Does suicide bombing pay?

Are suicide bombers “crazy?” Or are they making rational strategic choices designed to achieve certain goals? Neither conventional interpretation is correct in the case of the second intifada, according to provocative new research from University of Toronto sociology professor Robert Brym.

Contrary to what most academic research has shown, says Brym, “revenge and retaliation seem to be the principal animus driving this suicide bombing campaign. We see this when we examine when attacks occur, what people say about why they’re taking place and when we look at the actual costs and benefits gained.”

Brym and his research team created a database of collective violence events that occurred during the second intifada, the term generally used to describe the Palestinian uprising against Israel that began in the fall of 2000. The team collected data on 138 attacks from existing databases, Hebrew and Arabic newspapers and the New York Times. They then mined the database for 128 variables, examining individual motives, organizational rationales and events that led up to each attack.

“We are drilling down to a level that hasn’t been examined in this conflict,” says Brym. “It’s time-consuming, but getting into individual cases is the only way you can make sound generalizations.” He and coauthor Bader Araj, a PhD student at U of T, published their findings in the June 2006 issue of Social Forces.

By examining statements made by bombers, their families or representatives from organizations they claimed to be working for, the authors found that attacks were not generally governed by a strategic logic, as is often believed to be the case, but were motivated by a desire for revenge. By examining events that preceded each specific attack, they found that particular Israeli actions such as killings prompted most attacks. “For the most part,” they write, bombers “gave up their lives to avenge the killing of a close relative, as retribution for specific attacks against the Palestinian people or as payback for perceived attacks against Islam.”

Even at the organizational level — when attacks were organized by groups like Hamas — where strategic concerns might be assumed to be more common, six out of ten rationales focused on avenging specific Israeli actions.

Brym situates his research in what he calls a “third wave” of studies of suicide bombing. The first attributed suicide attacks to pathology — either the psychopathology of individual bombers or the cultural contexts that created them. “It was a blame game with the blame clearly residing with the suicide bombers,” he says. “People believed they were crazy, irrational and sick or their culture led them to behave in ways that were crazy. It was a one-sided approach and little of the data supported these conclusions.”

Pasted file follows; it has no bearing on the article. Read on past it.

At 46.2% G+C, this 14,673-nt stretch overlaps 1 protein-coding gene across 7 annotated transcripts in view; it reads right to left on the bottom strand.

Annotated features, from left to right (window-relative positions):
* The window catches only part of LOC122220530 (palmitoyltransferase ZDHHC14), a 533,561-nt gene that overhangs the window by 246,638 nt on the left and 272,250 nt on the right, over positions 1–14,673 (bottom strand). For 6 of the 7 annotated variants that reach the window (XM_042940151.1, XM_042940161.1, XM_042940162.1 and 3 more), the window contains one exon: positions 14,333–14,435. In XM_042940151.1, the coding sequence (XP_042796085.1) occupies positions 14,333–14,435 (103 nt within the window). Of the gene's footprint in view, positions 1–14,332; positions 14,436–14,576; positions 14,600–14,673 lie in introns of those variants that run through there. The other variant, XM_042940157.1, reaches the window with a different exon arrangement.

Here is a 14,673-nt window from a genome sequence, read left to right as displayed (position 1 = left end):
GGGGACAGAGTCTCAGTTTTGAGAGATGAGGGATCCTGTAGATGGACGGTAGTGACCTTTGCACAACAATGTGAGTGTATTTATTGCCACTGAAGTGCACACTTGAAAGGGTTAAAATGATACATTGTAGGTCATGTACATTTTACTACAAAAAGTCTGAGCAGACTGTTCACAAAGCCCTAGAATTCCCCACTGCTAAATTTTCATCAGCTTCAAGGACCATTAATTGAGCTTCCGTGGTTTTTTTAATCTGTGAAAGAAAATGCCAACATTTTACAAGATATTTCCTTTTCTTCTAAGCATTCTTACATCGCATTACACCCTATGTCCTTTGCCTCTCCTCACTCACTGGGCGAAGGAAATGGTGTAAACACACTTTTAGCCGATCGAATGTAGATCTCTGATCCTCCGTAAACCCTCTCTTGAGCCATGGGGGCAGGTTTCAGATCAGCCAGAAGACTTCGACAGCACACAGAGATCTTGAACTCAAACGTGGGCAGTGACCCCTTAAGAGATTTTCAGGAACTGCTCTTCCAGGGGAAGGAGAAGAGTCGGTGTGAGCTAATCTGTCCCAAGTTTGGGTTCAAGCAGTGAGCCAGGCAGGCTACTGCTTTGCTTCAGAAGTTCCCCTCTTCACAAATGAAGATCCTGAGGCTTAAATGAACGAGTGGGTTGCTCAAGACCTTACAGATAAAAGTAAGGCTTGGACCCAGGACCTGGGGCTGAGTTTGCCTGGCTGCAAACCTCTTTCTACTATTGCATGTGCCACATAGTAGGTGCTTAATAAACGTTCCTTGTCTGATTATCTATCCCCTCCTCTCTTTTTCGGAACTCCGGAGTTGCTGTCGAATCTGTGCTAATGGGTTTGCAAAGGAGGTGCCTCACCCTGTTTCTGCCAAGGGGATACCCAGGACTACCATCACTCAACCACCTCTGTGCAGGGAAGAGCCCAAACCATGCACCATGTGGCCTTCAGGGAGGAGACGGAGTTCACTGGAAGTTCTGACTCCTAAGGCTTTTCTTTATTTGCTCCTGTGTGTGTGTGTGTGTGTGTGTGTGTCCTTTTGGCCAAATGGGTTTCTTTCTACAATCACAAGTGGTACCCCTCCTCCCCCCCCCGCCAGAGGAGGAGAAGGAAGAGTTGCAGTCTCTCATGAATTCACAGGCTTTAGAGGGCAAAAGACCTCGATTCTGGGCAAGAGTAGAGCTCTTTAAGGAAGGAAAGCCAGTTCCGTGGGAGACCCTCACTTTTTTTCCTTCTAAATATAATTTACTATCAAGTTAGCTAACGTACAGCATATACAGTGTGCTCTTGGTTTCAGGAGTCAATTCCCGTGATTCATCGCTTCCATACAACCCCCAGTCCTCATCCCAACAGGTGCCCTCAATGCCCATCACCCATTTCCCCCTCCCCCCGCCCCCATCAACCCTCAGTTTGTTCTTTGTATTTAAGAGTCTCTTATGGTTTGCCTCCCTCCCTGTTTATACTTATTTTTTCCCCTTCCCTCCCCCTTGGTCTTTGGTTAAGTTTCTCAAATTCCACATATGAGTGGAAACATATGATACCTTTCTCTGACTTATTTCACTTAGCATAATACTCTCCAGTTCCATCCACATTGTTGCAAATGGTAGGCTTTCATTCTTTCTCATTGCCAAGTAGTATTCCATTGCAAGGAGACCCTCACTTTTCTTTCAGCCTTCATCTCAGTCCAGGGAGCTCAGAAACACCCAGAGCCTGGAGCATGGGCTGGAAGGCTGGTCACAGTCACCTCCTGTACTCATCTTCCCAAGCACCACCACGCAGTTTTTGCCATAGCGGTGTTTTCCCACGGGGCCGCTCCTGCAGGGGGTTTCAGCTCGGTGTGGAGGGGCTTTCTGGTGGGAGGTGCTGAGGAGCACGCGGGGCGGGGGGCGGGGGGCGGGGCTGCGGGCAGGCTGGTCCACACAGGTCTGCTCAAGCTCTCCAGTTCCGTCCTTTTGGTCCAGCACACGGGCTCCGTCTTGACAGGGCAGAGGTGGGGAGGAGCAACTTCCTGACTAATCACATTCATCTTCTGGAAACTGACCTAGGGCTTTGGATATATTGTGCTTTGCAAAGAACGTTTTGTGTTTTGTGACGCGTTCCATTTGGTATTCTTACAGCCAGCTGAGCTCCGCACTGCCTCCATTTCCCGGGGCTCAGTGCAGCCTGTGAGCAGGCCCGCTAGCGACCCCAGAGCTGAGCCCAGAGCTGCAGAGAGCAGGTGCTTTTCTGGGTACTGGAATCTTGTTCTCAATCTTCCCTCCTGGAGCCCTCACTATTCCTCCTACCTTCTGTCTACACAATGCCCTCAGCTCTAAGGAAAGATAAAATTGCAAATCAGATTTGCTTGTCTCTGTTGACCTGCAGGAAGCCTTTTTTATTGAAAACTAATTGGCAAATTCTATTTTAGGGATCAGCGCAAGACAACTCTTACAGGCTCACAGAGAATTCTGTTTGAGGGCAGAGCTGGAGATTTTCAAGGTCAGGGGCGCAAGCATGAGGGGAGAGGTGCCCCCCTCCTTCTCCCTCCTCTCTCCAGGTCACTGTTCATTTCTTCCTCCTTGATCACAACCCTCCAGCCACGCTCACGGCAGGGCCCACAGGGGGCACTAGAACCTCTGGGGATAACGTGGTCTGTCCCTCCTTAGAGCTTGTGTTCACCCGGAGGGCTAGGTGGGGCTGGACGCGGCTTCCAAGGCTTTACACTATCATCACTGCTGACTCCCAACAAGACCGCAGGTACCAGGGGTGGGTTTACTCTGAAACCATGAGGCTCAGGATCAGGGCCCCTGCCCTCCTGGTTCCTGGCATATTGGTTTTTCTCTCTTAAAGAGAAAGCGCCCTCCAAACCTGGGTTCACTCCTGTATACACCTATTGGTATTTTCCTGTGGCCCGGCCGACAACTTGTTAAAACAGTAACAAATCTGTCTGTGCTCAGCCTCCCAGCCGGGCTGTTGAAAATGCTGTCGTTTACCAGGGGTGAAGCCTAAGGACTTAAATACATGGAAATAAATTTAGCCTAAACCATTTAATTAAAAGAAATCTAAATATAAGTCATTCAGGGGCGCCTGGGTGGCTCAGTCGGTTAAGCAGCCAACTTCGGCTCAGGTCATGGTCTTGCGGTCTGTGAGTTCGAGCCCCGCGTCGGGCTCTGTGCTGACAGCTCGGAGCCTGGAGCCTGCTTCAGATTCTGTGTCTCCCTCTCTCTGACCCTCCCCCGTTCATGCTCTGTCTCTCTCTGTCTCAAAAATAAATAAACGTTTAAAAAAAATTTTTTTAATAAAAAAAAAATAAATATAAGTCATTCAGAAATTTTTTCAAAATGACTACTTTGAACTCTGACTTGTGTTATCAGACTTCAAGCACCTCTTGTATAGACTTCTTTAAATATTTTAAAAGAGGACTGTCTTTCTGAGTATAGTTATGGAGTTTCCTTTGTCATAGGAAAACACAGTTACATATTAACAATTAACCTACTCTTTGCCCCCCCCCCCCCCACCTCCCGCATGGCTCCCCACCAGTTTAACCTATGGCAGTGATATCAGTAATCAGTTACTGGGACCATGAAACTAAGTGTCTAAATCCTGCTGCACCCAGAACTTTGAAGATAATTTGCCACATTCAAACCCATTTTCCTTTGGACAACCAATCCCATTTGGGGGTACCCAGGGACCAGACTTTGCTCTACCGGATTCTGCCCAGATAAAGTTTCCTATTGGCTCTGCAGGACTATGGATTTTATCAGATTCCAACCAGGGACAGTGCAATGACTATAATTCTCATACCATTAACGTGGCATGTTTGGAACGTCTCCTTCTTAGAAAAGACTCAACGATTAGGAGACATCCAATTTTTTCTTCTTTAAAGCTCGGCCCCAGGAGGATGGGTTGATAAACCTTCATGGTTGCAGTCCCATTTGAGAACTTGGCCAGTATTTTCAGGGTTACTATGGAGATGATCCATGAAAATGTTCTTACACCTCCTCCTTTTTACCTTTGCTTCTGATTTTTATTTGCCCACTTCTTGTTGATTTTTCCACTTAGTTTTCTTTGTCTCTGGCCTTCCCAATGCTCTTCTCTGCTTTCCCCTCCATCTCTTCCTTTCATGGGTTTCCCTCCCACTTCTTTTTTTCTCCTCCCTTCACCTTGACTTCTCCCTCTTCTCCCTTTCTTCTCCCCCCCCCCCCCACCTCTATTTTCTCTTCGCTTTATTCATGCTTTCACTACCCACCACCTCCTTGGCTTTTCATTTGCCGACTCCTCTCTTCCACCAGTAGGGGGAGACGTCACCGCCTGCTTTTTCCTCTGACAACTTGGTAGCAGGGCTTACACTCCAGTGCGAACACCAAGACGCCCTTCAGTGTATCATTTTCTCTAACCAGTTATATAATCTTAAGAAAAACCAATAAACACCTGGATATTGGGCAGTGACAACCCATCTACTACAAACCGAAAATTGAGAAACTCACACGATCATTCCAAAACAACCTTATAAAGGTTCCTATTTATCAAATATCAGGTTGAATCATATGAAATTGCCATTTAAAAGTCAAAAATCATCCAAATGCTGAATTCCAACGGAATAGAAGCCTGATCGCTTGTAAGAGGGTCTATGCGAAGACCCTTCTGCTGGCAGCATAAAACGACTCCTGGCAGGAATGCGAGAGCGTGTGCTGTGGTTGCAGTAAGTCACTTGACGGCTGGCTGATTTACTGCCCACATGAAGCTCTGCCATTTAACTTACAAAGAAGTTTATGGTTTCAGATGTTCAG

This paradigm was shaken by the 2005 publication of Dying to Win: The Strategic Logic of Suicide Terrorism by Robert Pape, a professor of political science at the University of Chicago, who posited that a suicide attack represents a rational and strategic approach to politics.

According to Brym, “Pape says we can figure out why waves of attacks occur by recognizing that they have a strategic advantage: they bring benefits and they’re timed to maximize those strategic benefits.” In other words, suicide bombing pays, at least as it relates to achieving goals such as ridding territory of perceived foreign occupiers. Though Brym believes that Pape’s argument may well hold true in some circumstances — Iraq may turn out to be a prime example, he says — it doesn’t explain the second intifada.

This suicide bombing campaign simply isn’t working in the sense that the Palestinians are not realizing any strategic gains as a result, says Brym. On the other side of the conflict, he says, “Israeli acts of oppression are also counter-productive. If you go out and engage in a targeted killing, as the Israeli security services often do, that can result in more suicide bombings taking place — which in turn results in more targeted killings. There’s a macabre dance taking place.

“Ultimately, what we’re trying to say is that there’s a certain irrationality on both sides,” says Brym, who hopes that governments intervening in the conflict will heed the results of his study. “From a utilitarian point of view, the conflict is irrational. It doesn’t bring about intended results for either side. The idea of laying blame on one side or the other doesn’t get us very far, analytically speaking. Unless it’s understood as an interaction, it can’t be understood fully — or resolved.”

From University of Toronto

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